The most popular discussions regarding the possibility of trading current Packers revolve around quarterback Matt Flynn and linebacker Nick Barnett.
But how realistic is it to think Green Bay could actually pull off such transactions?
As is the case with almost every conceivable football-related issue these days, the state of labor negotiations and the Collective Bargaining Agreement will play a huge role.
Flynn will be entering the final year of his rookie contract next season, the last season he'll be under control of the Packers, which makes it plausible that Green Bay would want to get something in return for Flynn before he simply exits via free agency.
The sticking point is, without a new CBA in place, teams will not be allowed to trade players.
Now, if the league and the players union strike a deal before the March 3 deadline, it's business as usual and teams will be able to make trades once the new league year starts on March 4.
While not out of the realm of possibility, it's looking increasingly unlikely they'll be able to agree to a new CBA by the so-called deadline.
If a lockout occurs, and lasts until the draft in April, there will be no trades involving players. To my knowledge, teams will still be able to trade picks for picks, i.e. a first-round draft choice in exchange for a second and a third.
Therefore, the Packers' hands could be tied. Even if they wanted to trade Flynn, they might not be able to.
Now, if a deal occurs after the draft, there's nothing stopping the Packers from trading Flynn before the start of the NFL season. But as long as the compensation in return is a draft choice, it wouldn't come until at least 2012.
A draft choice in the future is always less valuable than one in the present, for the simple fact that the Packers will have to wait an entire season before they see any payoff. And that's not even taking into account how long it will take for that particular draft choice to develop, if he does at all.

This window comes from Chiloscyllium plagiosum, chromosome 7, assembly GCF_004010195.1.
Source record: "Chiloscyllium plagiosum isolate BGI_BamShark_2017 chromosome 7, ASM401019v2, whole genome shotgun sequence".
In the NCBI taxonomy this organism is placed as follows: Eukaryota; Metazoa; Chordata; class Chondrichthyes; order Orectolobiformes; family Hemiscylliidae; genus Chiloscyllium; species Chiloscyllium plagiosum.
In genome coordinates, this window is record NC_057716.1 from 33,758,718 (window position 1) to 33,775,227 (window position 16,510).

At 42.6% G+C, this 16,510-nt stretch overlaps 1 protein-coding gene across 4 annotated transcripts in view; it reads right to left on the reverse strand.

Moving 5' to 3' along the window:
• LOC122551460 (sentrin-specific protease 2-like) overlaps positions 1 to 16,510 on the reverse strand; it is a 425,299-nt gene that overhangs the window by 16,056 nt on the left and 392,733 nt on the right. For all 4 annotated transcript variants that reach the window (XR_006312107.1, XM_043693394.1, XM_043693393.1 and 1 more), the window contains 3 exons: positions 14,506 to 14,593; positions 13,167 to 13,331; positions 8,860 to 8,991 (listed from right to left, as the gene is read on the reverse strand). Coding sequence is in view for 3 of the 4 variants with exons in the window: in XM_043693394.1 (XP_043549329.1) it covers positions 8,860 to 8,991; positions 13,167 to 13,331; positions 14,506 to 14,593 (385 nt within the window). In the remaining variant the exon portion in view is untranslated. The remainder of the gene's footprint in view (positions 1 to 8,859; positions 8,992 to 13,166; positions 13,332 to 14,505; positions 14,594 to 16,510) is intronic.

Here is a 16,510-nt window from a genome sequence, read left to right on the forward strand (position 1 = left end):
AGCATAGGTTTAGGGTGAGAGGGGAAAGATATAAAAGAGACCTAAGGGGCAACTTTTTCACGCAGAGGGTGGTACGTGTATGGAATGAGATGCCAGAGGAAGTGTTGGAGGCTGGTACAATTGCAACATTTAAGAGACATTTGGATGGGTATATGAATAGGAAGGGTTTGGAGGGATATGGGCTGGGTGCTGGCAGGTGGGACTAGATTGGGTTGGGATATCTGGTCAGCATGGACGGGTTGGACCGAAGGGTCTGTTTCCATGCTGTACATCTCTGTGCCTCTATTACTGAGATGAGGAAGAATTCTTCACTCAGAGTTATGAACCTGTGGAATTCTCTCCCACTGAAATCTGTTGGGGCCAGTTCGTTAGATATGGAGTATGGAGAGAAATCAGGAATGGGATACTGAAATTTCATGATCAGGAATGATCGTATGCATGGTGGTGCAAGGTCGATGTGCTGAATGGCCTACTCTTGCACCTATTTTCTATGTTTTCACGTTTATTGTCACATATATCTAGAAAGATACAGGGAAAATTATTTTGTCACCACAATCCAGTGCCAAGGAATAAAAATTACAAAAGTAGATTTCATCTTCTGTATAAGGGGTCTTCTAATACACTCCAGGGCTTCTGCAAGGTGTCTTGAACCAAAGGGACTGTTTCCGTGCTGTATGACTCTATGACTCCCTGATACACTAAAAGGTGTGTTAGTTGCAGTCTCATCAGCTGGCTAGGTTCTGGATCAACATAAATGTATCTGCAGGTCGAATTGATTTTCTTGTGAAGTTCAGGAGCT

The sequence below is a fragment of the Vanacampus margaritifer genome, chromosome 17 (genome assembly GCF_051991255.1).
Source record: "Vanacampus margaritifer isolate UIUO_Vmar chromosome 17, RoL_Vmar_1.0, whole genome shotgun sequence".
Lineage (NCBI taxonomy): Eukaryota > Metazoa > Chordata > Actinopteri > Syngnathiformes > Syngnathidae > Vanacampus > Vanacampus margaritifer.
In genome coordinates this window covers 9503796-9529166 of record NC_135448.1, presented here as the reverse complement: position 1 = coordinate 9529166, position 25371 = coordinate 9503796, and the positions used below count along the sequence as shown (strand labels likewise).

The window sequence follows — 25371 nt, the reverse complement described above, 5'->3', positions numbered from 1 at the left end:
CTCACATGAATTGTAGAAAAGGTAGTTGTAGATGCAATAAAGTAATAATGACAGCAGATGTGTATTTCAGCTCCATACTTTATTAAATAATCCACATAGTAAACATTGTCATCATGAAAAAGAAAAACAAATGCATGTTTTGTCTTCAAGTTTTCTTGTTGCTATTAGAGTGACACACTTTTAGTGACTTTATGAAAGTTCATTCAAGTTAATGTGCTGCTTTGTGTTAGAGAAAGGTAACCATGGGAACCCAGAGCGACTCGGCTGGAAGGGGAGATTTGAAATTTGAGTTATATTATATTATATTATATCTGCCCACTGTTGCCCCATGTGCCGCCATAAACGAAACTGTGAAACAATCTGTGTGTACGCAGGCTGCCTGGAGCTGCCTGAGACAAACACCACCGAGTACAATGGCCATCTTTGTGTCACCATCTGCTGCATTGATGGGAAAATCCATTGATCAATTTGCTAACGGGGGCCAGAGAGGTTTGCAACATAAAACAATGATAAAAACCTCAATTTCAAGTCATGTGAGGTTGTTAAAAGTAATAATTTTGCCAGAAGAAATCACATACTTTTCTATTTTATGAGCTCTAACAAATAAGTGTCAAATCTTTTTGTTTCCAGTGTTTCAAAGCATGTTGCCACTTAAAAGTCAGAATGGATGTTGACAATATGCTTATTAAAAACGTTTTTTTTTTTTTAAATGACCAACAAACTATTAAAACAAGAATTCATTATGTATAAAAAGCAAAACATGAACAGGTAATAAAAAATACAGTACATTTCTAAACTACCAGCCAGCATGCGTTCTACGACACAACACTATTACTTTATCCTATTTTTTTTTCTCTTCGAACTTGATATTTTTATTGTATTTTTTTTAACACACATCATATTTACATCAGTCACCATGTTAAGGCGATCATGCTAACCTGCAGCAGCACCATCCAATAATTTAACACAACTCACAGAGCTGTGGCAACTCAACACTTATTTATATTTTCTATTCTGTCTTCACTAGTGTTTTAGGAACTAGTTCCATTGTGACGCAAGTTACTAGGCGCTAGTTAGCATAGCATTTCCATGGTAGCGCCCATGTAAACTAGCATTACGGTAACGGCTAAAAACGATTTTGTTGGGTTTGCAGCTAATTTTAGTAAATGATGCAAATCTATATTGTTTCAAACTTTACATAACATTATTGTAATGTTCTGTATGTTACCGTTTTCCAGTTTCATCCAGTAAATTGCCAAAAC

That's why you sometimes see teams trade a sixth-round draft choice this year in exchange for a fifth-round draft choice next year. The asking price must be higher if a team isn't going to see any sort of payoff until at least a year down the road.
One must also take into consideration the Packers' comfort level with Graham Harrell and the backup quarterback position.
Harrell took several quick steps up the organizational ladder in 2010. He went from free agent to practice squad to 53-man roster all in the span of a couple months.
How quickly he can be counted upon to be the primary backup is still a matter of debate.
Most people probably feel pretty comfortable that Flynn can fill in for Rodgers for a short period of time, such as he did this season. It's unknown whether Harrell could even fill in for a relatively brief stint.
Here's another conundrum. If the Packers trade Flynn before the draft, they could at least enter it knowing they need to pick a quarterback to develop in case Harrell isn't the answer.
If Flynn is traded after the draft, the Packers are stuck with Harrell. Either that or they'd have to sign a veteran backup in free agency.
Much like the application of the franchise tag and Cullen Jenkins, there's probably too much uncertainty to trade Flynn before the start of the 2012 season.
If they keep him, at least they have a reliable backup for another Super Bowl run.
A lot of the same uncertainties apply to Barnett.
First of all, the Packers have to decide what they're going to do with A.J. Hawk. Are they going to pay him, cut him or restructure his contract?
Once the Packers deal with Hawk, they can then decide what to do with Barnett. He's under contract through the 2012 season.
Even if the Packers keep Hawk, there's nothing saying they have to part ways with Barnett. Even though there will be some tough choices regarding playing time if all the inside linebackers stay healthy next season, keeping Barnett provides some good insurance and depth at the position should the injury bug occur once again.
And even if the Packers want to trade Barnett, they're once again limited by the status of the CBA. With no agreement in place, they wouldn't be able to trade him before the draft.
Unlike Flynn, the Packers may be more willing to trade Barnett post-draft because of the depth at inside linebacker, though.
And if there's a silver lining for NFL fans in all this uncertainty, it's this: Owners will want the flexibility to make trades before and during the draft. That should give them at least a little incentive to strike a deal sooner rather than later.
Until that's done, however, any talk of trade is pure speculation.
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